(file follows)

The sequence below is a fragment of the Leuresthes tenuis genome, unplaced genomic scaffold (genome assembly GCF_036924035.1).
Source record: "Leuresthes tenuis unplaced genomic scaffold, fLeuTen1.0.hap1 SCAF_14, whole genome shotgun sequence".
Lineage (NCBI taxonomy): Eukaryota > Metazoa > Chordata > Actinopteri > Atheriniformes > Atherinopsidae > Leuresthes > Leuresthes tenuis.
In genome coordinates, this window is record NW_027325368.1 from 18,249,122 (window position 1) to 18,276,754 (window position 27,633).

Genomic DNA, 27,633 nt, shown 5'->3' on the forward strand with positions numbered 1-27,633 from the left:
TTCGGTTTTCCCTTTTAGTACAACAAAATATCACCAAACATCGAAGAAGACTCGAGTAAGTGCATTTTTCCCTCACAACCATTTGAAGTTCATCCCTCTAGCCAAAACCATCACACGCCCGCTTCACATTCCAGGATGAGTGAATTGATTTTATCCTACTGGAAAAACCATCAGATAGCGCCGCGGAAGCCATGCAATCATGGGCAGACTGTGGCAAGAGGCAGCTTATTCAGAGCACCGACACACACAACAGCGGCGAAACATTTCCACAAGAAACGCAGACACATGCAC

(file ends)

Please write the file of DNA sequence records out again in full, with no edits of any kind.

The sequence below is a fragment of the Leuresthes tenuis genome, unplaced genomic scaffold (genome assembly GCF_036924035.1).
Source record: "Leuresthes tenuis unplaced genomic scaffold, fLeuTen1.0.hap1 SCAF_14, whole genome shotgun sequence".
Lineage (NCBI taxonomy): Eukaryota > Metazoa > Chordata > Actinopteri > Atheriniformes > Atherinopsidae > Leuresthes > Leuresthes tenuis.
In genome coordinates, this window is record NW_027325368.1 from 18,249,122 (window position 1) to 18,276,754 (window position 27,633).

Genomic DNA, 27,633 nt, shown 5'->3' on the forward strand with positions numbered 1-27,633 from the left:
TTCGGTTTTCCCTTTTAGTACAACAAAATATCACCAAACATCGAAGAAGACTCGAGTAAGTGCATTTTTCCCTCACAACCATTTGAAGTTCATCCCTCTAGCCAAAACCATCACACGCCCGCTTCACATTCCAGGATGAGTGAATTGATTTTATCCTACTGGAAAAACCATCAGATAGCGCCGCGGAAGCCATGCAATCATGGGCAGACTGTGGCAAGAGGCAGCTTATTCAGAGCACCGACACACACAACAGCGGCGAAACATTTCCACAAGAAACGCAGACACATGCAC